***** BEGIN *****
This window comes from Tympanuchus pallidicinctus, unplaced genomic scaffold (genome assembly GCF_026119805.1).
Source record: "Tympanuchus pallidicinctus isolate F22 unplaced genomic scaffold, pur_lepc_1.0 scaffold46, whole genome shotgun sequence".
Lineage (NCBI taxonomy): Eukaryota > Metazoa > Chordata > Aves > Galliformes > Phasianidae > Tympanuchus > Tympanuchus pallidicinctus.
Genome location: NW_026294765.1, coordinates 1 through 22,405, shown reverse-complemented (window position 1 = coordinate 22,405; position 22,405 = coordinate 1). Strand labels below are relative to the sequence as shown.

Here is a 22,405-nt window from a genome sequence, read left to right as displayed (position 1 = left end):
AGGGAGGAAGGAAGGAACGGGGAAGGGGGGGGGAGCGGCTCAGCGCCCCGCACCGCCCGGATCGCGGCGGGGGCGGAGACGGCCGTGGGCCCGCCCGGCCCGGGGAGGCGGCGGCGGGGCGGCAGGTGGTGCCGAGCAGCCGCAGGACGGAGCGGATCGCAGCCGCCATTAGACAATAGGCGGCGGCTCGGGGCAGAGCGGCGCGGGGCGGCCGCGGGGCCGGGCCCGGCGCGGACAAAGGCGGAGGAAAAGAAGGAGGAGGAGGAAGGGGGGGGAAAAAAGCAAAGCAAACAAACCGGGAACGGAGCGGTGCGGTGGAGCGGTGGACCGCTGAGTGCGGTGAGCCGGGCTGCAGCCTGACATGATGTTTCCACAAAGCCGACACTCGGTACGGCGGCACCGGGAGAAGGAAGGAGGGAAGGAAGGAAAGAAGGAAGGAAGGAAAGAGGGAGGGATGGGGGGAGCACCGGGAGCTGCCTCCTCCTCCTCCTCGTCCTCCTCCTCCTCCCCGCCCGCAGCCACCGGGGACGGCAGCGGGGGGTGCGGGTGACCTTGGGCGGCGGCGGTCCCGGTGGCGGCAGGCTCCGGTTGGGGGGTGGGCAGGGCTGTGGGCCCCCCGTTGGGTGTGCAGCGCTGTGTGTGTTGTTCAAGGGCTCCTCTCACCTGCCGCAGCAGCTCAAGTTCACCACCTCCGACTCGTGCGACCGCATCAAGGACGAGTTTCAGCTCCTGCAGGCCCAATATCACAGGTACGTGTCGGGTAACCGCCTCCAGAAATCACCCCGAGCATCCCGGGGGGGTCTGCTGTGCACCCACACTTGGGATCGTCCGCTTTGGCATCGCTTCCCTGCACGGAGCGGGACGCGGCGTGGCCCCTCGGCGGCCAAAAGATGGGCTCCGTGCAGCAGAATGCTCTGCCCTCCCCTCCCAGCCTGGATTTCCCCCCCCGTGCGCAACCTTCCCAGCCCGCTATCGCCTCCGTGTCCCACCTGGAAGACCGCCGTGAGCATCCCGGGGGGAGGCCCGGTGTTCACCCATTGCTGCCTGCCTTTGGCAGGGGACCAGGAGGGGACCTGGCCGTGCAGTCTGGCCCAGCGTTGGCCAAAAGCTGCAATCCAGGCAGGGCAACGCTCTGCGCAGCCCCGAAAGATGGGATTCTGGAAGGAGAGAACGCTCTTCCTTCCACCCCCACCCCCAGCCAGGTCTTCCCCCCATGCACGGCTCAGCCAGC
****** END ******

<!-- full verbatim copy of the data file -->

This window comes from Tympanuchus pallidicinctus, unplaced genomic scaffold (genome assembly GCF_026119805.1).
Source record: "Tympanuchus pallidicinctus isolate F22 unplaced genomic scaffold, pur_lepc_1.0 scaffold46, whole genome shotgun sequence".
Lineage (NCBI taxonomy): Eukaryota > Metazoa > Chordata > Aves > Galliformes > Phasianidae > Tympanuchus > Tympanuchus pallidicinctus.
Genome location: NW_026294765.1, coordinates 1 through 22,405, shown reverse-complemented (window position 1 = coordinate 22,405; position 22,405 = coordinate 1). Strand labels below are relative to the sequence as shown.

Here is a 22,405-nt window from a genome sequence, read left to right as displayed (position 1 = left end):
AGGGAGGAAGGAAGGAACGGGGAAGGGGGGGGGAGCGGCTCAGCGCCCCGCACCGCCCGGATCGCGGCGGGGGCGGAGACGGCCGTGGGCCCGCCCGGCCCGGGGAGGCGGCGGCGGGGCGGCAGGTGGTGCCGAGCAGCCGCAGGACGGAGCGGATCGCAGCCGCCATTAGACAATAGGCGGCGGCTCGGGGCAGAGCGGCGCGGGGCGGCCGCGGGGCCGGGCCCGGCGCGGACAAAGGCGGAGGAAAAGAAGGAGGAGGAGGAAGGGGGGGGAAAAAAGCAAAGCAAACAAACCGGGAACGGAGCGGTGCGGTGGAGCGGTGGACCGCTGAGTGCGGTGAGCCGGGCTGCAGCCTGACATGATGTTTCCACAAAGCCGACACTCGGTACGGCGGCACCGGGAGAAGGAAGGAGGGAAGGAAGGAAAGAAGGAAGGAAGGAAAGAGGGAGGGATGGGGGGAGCACCGGGAGCTGCCTCCTCCTCCTCCTCGTCCTCCTCCTCCTCCCCGCCCGCAGCCACCGGGGACGGCAGCGGGGGGTGCGGGTGACCTTGGGCGGCGGCGGTCCCGGTGGCGGCAGGCTCCGGTTGGGGGGTGGGCAGGGCTGTGGGCCCCCCGTTGGGTGTGCAGCGCTGTGTGTGTTGTTCAAGGGCTCCTCTCACCTGCCGCAGCAGCTCAAGTTCACCACCTCCGACTCGTGCGACCGCATCAAGGACGAGTTTCAGCTCCTGCAGGCCCAATATCACAGGTACGTGTCGGGTAACCGCCTCCAGAAATCACCCCGAGCATCCCGGGGGGGTCTGCTGTGCACCCACACTTGGGATCGTCCGCTTTGGCATCGCTTCCCTGCACGGAGCGGGACGCGGCGTGGCCCCTCGGCGGCCAAAAGATGGGCTCCGTGCAGCAGAATGCTCTGCCCTCCCCTCCCAGCCTGGATTTCCCCCCCCGTGCGCAACCTTCCCAGCCCGCTATCGCCTCCGTGTCCCACCTGGAAGACCGCCGTGAGCATCCCGGGGGGAGGCCCGGTGTTCACCCATTGCTGCCTGCCTTTGGCAGGGGACCAGGAGGGGACCTGGCCGTGCAGTCTGGCCCAGCGTTGGCCAAAAGCTGCAATCCAGGCAGGGCAACGCTCTGCGCAGCCCCGAAAGATGGGATTCTGGAAGGAGAGAACGCTCTTCCTTCCACCCCCACCCCCAGCCAGGTCTTCCCCCCATGCACGGCTCAGCCAGC